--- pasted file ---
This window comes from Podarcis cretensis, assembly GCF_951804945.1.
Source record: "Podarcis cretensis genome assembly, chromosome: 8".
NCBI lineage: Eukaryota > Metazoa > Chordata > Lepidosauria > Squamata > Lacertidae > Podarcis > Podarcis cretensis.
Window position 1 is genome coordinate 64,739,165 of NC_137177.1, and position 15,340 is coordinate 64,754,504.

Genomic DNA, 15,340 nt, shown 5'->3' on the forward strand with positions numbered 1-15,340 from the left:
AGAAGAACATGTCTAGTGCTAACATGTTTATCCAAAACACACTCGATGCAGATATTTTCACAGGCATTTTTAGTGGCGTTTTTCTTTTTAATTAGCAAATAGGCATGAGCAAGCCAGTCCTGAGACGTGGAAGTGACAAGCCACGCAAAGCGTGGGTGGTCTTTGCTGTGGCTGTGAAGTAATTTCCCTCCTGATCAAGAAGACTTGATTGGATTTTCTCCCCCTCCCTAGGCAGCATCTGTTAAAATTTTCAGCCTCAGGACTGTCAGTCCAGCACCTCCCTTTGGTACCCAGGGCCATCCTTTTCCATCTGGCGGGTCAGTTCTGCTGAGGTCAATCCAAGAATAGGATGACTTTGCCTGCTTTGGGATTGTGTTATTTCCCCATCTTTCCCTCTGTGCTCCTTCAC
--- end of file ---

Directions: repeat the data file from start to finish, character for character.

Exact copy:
This window comes from Podarcis cretensis, assembly GCF_951804945.1.
Source record: "Podarcis cretensis genome assembly, chromosome: 8".
NCBI lineage: Eukaryota > Metazoa > Chordata > Lepidosauria > Squamata > Lacertidae > Podarcis > Podarcis cretensis.
Window position 1 is genome coordinate 64,739,165 of NC_137177.1, and position 15,340 is coordinate 64,754,504.

Genomic DNA, 15,340 nt, shown 5'->3' on the forward strand with positions numbered 1-15,340 from the left:
AGAAGAACATGTCTAGTGCTAACATGTTTATCCAAAACACACTCGATGCAGATATTTTCACAGGCATTTTTAGTGGCGTTTTTCTTTTTAATTAGCAAATAGGCATGAGCAAGCCAGTCCTGAGACGTGGAAGTGACAAGCCACGCAAAGCGTGGGTGGTCTTTGCTGTGGCTGTGAAGTAATTTCCCTCCTGATCAAGAAGACTTGATTGGATTTTCTCCCCCTCCCTAGGCAGCATCTGTTAAAATTTTCAGCCTCAGGACTGTCAGTCCAGCACCTCCCTTTGGTACCCAGGGCCATCCTTTTCCATCTGGCGGGTCAGTTCTGCTGAGGTCAATCCAAGAATAGGATGACTTTGCCTGCTTTGGGATTGTGTTATTTCCCCATCTTTCCCTCTGTGCTCCTTCAC